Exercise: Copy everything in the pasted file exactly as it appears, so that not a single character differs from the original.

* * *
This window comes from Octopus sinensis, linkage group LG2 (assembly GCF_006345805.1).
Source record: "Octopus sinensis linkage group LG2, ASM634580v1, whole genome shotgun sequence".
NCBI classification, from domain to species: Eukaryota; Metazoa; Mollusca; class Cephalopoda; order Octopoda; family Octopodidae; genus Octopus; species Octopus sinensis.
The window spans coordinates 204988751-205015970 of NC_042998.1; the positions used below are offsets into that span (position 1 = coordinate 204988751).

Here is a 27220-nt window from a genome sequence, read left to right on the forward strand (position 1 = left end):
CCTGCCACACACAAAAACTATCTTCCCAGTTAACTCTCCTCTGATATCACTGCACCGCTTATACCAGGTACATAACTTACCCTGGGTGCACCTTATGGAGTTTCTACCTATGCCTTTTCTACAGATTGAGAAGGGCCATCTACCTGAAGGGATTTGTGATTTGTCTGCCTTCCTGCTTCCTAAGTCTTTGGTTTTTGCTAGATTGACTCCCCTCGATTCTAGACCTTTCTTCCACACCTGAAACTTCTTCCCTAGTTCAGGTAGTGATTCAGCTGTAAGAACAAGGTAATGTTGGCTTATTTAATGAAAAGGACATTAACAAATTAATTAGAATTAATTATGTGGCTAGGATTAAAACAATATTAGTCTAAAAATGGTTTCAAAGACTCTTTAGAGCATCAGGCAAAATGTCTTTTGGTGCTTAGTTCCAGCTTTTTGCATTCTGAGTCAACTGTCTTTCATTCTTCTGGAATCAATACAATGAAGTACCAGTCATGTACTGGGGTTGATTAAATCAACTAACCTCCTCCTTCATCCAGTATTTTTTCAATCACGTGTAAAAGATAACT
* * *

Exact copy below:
This window comes from Octopus sinensis, linkage group LG2 (assembly GCF_006345805.1).
Source record: "Octopus sinensis linkage group LG2, ASM634580v1, whole genome shotgun sequence".
NCBI classification, from domain to species: Eukaryota; Metazoa; Mollusca; class Cephalopoda; order Octopoda; family Octopodidae; genus Octopus; species Octopus sinensis.
The window spans coordinates 204988751-205015970 of NC_042998.1; the positions used below are offsets into that span (position 1 = coordinate 204988751).

Here is a 27220-nt window from a genome sequence, read left to right on the forward strand (position 1 = left end):
CCTGCCACACACAAAAACTATCTTCCCAGTTAACTCTCCTCTGATATCACTGCACCGCTTATACCAGGTACATAACTTACCCTGGGTGCACCTTATGGAGTTTCTACCTATGCCTTTTCTACAGATTGAGAAGGGCCATCTACCTGAAGGGATTTGTGATTTGTCTGCCTTCCTGCTTCCTAAGTCTTTGGTTTTTGCTAGATTGACTCCCCTCGATTCTAGACCTTTCTTCCACACCTGAAACTTCTTCCCTAGTTCAGGTAGTGATTCAGCTGTAAGAACAAGGTAATGTTGGCTTATTTAATGAAAAGGACATTAACAAATTAATTAGAATTAATTATGTGGCTAGGATTAAAACAATATTAGTCTAAAAATGGTTTCAAAGACTCTTTAGAGCATCAGGCAAAATGTCTTTTGGTGCTTAGTTCCAGCTTTTTGCATTCTGAGTCAACTGTCTTTCATTCTTCTGGAATCAATACAATGAAGTACCAGTCATGTACTGGGGTTGATTAAATCAACTAACCTCCTCCTTCATCCAGTATTTTTTCAATCACGTGTAAAAGATAACT